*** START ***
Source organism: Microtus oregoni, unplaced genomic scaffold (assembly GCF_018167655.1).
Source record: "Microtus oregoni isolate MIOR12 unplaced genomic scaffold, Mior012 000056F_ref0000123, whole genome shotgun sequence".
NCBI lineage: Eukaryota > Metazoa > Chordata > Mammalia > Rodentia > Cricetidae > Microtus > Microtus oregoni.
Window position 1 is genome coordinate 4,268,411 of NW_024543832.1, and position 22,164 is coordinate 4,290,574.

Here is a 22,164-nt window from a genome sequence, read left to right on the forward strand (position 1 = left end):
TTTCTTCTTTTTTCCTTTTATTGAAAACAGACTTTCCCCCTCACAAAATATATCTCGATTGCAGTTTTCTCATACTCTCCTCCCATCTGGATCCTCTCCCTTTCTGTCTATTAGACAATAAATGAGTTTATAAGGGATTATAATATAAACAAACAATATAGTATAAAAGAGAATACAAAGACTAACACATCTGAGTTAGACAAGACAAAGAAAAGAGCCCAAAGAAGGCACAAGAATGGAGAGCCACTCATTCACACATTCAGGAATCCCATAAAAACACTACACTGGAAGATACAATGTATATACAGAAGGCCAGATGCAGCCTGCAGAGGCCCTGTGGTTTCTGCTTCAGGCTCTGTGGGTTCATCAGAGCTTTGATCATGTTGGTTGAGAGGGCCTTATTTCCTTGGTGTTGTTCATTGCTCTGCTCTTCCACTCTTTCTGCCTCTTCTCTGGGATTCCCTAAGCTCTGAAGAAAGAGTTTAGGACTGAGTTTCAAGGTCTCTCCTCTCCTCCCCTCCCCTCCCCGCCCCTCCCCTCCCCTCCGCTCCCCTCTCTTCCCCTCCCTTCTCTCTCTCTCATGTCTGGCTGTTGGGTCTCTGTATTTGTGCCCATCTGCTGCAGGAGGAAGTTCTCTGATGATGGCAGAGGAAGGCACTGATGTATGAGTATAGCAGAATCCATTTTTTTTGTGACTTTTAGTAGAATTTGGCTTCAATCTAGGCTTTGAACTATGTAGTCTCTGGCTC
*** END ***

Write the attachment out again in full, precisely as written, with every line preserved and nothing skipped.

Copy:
Source organism: Microtus oregoni, unplaced genomic scaffold (assembly GCF_018167655.1).
Source record: "Microtus oregoni isolate MIOR12 unplaced genomic scaffold, Mior012 000056F_ref0000123, whole genome shotgun sequence".
NCBI lineage: Eukaryota > Metazoa > Chordata > Mammalia > Rodentia > Cricetidae > Microtus > Microtus oregoni.
Window position 1 is genome coordinate 4,268,411 of NW_024543832.1, and position 22,164 is coordinate 4,290,574.

Here is a 22,164-nt window from a genome sequence, read left to right on the forward strand (position 1 = left end):
TTTCTTCTTTTTTCCTTTTATTGAAAACAGACTTTCCCCCTCACAAAATATATCTCGATTGCAGTTTTCTCATACTCTCCTCCCATCTGGATCCTCTCCCTTTCTGTCTATTAGACAATAAATGAGTTTATAAGGGATTATAATATAAACAAACAATATAGTATAAAAGAGAATACAAAGACTAACACATCTGAGTTAGACAAGACAAAGAAAAGAGCCCAAAGAAGGCACAAGAATGGAGAGCCACTCATTCACACATTCAGGAATCCCATAAAAACACTACACTGGAAGATACAATGTATATACAGAAGGCCAGATGCAGCCTGCAGAGGCCCTGTGGTTTCTGCTTCAGGCTCTGTGGGTTCATCAGAGCTTTGATCATGTTGGTTGAGAGGGCCTTATTTCCTTGGTGTTGTTCATTGCTCTGCTCTTCCACTCTTTCTGCCTCTTCTCTGGGATTCCCTAAGCTCTGAAGAAAGAGTTTAGGACTGAGTTTCAAGGTCTCTCCTCTCCTCCCCTCCCCTCCCCGCCCCTCCCCTCCCCTCCGCTCCCCTCTCTTCCCCTCCCTTCTCTCTCTCTCATGTCTGGCTGTTGGGTCTCTGTATTTGTGCCCATCTGCTGCAGGAGGAAGTTCTCTGATGATGGCAGAGGAAGGCACTGATGTATGAGTATAGCAGAATCCATTTTTTTTGTGACTTTTAGTAGAATTTGGCTTCAATCTAGGCTTTGAACTATGTAGTCTCTGGCTC